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science:

This is the sound of the aurora on Saturn. Pretty eerie, no?

There is no sound in space. Outside planets and stars, molecules are spread out too thin for sound to propagate. It follows, then, that we can’t really hear sounds planets emit into space. But radio waves—electromagnetic waves with wavelengths longer than infrared light—are, as we know, handy for representing sound. And so it makes sense for us to interpret radio waves, whether originally encoding sound or not, as sound. These are radio waves emitted in conjunction with auroras around Saturn’s poles, similar to the northern and southern lights on Earth. They were picked up by the Cassini spacecraft and then interpreted as sound. But the sound was not in the audible range, so it has been downshifted by a factor of 44. And finally, so as not to bore us to death, it has been speeded up by a factor of 22. Realize, then, that many human choices were made in order for us to be able to “listen to space.” But if you can accept that, you can enjoy this.

(via nippura)

Saturn (raw video) 04/24/08

The Sagan Series (part 1) - NASA The Frontier Is Everywhere

you guys should watch…


(Source: k-z)

"The Cosmos extends, for all practical purposes, forever. After a brief sedentary hiatus, we are resuming our ancient nomadic way of life. Our remote descendants, safely arrayed on many worlds throughout the Solar System and beyond, will be unified by their common heritage, by their regard for their home planet, and by the knowledge that, whatever other life may be, the only humans in all the Universe come from Earth. They will gaze up and strain to find the blue dot in their skies. They will love it no less for its obscurity and fragility. They will marvel at how vulnerable the repository of all our potential once was, how perilous our infancy, how humble our beginnings, how many rivers we had to cross before we found our way."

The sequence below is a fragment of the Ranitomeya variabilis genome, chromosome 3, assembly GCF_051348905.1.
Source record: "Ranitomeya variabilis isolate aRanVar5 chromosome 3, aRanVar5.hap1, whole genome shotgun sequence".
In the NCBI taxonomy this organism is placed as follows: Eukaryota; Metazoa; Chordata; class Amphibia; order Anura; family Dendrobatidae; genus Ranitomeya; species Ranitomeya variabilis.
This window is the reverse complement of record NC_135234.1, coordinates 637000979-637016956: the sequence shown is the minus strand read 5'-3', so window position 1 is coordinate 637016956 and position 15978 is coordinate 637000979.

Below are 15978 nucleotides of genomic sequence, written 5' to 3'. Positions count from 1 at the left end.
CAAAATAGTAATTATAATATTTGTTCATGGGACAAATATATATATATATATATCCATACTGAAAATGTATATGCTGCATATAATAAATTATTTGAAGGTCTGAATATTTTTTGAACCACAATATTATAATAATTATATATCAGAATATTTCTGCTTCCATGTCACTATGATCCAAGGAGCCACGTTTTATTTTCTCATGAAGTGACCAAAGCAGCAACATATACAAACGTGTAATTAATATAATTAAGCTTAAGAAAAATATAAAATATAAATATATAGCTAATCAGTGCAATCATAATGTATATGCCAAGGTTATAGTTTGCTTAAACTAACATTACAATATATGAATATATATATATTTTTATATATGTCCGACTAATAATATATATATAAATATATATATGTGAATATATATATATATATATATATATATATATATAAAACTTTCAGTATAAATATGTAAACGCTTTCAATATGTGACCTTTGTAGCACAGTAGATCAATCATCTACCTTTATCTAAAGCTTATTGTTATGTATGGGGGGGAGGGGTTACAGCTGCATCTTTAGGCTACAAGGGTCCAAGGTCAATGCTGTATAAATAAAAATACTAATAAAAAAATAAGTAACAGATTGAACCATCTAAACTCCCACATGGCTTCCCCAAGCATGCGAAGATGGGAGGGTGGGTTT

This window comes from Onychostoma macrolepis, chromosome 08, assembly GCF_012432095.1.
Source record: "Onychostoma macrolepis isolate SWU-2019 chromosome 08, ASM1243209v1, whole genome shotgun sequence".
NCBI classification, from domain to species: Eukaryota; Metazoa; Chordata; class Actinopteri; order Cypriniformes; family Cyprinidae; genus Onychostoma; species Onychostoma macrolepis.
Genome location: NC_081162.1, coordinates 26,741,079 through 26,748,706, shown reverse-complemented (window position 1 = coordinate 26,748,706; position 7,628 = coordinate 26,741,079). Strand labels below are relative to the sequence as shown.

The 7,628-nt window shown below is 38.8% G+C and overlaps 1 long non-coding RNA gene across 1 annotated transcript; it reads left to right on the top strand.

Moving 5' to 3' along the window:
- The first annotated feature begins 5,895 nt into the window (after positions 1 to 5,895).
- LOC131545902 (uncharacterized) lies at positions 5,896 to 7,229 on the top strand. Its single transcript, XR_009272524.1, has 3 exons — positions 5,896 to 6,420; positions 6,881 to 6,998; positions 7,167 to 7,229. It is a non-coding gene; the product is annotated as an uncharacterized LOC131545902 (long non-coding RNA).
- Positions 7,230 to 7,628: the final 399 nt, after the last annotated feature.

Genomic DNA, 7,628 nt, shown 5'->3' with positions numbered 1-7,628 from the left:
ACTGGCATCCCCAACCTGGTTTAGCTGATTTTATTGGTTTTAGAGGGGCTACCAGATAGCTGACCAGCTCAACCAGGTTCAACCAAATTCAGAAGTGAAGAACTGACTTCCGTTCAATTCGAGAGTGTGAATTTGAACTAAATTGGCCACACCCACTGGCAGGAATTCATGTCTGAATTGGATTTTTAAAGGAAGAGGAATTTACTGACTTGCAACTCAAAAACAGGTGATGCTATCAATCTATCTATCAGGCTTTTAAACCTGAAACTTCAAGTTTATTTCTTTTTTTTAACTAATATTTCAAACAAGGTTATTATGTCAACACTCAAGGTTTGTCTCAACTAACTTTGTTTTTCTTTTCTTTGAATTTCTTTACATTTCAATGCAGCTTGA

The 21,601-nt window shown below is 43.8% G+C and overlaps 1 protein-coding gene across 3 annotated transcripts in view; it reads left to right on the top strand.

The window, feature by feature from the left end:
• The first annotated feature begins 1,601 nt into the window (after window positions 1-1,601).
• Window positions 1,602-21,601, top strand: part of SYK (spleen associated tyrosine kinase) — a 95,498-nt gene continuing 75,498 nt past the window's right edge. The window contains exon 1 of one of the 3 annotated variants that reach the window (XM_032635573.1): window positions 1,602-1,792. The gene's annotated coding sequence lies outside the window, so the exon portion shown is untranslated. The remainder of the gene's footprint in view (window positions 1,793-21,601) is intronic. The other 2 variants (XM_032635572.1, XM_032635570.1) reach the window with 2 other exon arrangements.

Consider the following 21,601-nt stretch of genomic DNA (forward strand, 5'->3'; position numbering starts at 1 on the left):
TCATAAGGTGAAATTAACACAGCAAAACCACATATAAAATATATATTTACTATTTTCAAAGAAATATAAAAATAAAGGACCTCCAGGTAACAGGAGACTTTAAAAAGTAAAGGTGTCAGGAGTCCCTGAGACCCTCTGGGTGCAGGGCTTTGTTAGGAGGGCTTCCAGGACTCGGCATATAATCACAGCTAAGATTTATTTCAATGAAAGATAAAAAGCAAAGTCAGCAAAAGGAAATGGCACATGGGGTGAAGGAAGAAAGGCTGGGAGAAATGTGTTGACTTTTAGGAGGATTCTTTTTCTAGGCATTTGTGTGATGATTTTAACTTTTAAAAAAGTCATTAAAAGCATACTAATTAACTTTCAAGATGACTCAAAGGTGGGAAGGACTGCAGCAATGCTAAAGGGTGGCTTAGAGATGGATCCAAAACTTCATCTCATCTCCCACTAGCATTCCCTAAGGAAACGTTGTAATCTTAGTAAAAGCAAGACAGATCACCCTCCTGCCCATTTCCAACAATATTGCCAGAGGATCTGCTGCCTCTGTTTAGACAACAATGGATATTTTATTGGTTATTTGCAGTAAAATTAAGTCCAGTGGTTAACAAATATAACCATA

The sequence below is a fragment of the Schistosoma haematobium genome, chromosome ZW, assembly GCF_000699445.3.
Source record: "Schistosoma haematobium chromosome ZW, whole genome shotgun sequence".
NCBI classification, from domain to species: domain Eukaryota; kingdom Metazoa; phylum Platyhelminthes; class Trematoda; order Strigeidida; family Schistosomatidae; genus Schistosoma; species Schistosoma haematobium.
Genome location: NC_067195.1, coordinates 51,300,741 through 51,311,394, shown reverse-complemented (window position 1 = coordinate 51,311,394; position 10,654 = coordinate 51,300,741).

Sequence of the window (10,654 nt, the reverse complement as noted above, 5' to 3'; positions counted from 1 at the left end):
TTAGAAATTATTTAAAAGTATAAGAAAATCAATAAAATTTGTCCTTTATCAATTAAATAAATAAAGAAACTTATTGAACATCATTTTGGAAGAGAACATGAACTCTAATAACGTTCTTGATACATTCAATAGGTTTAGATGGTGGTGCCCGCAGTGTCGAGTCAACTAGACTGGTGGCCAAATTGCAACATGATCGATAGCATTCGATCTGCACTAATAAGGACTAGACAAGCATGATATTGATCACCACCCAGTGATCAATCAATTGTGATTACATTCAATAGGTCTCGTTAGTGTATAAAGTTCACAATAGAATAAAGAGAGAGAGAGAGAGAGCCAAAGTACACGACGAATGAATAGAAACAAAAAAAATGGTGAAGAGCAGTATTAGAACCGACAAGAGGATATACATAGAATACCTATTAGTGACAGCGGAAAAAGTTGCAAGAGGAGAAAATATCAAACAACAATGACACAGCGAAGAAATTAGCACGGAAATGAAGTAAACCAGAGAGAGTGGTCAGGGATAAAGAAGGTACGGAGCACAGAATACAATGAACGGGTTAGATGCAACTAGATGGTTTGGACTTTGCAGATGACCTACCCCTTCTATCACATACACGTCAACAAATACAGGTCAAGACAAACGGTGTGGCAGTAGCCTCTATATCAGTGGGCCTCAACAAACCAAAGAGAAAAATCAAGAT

-  Carl Sagan

(Source: k-z)

The Sagan Series (part 6) - End of an Era: The Final Shuttle Launch

The Drake equation:


N = the number of civilizations in our galaxy with which Extra Terrestrial communication might be possible;
R* = the average rate of star formation per year in our galaxy
fp = the fraction of those stars that have planets
ne = the average number of planets that can potentially support life per star that has planets
f = the fraction of the above that actually go on to develop life at some point
fi = the fraction of the above that actually go on to develop intelligent life
fc = the fraction of civilizations that develop a technology that releases detectable signs of their existence into space
L = the length of time for which such civilizations release detectable signals into space.
The Cat’s Eye Nebula (NGC 6543)